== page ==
Wisconsin lakes are facing a sharp decline in the walleye populations. This trend is most apparent in the northern part of the state.
As lake temperatures continue to rise, Wisconsin has been working to bolster fish populations, especially for walleye. With higher temperatures, warm-water species such as bass and bluegill are now overpopulated and dominate cool-water species, including walleyes, trout, and whitefish.
According to an article published in the Wisconsin State Journal, Wisconsin has devoted millions of dollars funding to preserving its walleye population.
Unfortunately, these efforts are often ineffective. UW-Madison researcher and scientist, Zach Fiener, recently addressed the situation. He said that “in many lakes it doesn’t seem to be working very well…What we're doing now is maybe stocking lakes that are becoming too warm to really be able to sustain the walleye population into the future.”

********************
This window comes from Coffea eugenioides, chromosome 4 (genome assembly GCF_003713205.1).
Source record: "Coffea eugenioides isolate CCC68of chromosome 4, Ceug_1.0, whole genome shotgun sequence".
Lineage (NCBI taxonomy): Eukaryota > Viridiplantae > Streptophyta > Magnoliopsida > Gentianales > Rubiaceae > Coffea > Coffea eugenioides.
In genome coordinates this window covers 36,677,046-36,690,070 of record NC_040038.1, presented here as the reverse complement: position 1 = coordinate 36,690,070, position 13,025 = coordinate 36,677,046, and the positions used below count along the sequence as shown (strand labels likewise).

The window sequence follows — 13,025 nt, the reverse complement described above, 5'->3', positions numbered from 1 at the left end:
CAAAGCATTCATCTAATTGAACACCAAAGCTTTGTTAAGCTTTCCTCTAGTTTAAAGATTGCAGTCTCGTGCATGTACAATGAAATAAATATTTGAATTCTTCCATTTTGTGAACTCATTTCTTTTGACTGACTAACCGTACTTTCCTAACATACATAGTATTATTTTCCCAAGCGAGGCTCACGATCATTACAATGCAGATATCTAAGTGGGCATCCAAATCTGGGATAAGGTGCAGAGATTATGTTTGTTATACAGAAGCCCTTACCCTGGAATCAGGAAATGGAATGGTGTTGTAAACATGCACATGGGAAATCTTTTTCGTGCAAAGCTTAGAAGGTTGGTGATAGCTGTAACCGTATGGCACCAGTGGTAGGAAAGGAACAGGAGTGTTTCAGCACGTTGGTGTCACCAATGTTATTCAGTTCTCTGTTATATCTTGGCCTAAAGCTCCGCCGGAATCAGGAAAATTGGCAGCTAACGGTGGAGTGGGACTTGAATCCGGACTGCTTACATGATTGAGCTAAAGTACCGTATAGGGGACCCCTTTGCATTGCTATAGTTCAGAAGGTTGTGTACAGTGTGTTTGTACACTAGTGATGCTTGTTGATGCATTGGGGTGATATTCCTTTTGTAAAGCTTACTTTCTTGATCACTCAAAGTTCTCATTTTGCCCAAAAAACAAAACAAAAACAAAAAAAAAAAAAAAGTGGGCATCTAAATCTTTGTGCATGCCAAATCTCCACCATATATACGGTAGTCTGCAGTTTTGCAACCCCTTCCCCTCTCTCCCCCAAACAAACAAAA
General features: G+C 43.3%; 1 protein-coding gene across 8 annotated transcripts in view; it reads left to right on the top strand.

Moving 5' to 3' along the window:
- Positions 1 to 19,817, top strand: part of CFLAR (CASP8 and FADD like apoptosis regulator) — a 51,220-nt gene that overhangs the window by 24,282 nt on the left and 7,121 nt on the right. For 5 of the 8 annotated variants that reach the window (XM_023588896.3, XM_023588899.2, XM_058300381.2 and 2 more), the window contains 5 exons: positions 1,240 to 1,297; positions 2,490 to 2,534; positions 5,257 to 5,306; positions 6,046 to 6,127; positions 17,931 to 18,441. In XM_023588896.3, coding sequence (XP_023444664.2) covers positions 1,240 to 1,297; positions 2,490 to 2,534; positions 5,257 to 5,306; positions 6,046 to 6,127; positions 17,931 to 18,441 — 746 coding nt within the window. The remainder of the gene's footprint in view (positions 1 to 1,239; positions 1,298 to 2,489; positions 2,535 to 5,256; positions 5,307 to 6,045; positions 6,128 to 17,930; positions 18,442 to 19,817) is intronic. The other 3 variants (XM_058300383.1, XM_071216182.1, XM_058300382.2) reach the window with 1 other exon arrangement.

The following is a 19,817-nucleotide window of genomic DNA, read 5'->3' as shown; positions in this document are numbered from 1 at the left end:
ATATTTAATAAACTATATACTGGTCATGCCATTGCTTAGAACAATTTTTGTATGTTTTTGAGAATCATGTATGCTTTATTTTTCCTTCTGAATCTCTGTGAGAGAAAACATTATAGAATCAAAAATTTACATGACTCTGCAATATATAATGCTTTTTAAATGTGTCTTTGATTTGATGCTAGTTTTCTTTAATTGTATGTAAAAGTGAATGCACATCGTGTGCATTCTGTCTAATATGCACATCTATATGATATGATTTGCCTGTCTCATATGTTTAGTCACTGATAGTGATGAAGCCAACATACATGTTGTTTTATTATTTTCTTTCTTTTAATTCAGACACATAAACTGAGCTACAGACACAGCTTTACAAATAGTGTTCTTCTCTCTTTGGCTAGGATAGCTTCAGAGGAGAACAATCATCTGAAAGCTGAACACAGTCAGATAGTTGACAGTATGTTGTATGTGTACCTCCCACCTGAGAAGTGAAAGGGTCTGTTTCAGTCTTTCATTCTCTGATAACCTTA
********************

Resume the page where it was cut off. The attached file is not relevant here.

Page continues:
The state continues efforts to mitigate the situation. According to the Wisconsin Department of Natural Resources, there are about 420 lakes that remain safe for walleyes and other cool-water species. Some scientists say more work needs to be done because if nothing changes, walleyes could become extinct in Wisconsin. Fisheries experts and researchers continue to look for conservation strategies that will prove effective in protecting one of Wisconsin’s most popular fish species.
[Sources: Madison.com; Wisconsin State Journal; Fisheries Management and Ecology and News.Wisc.edu]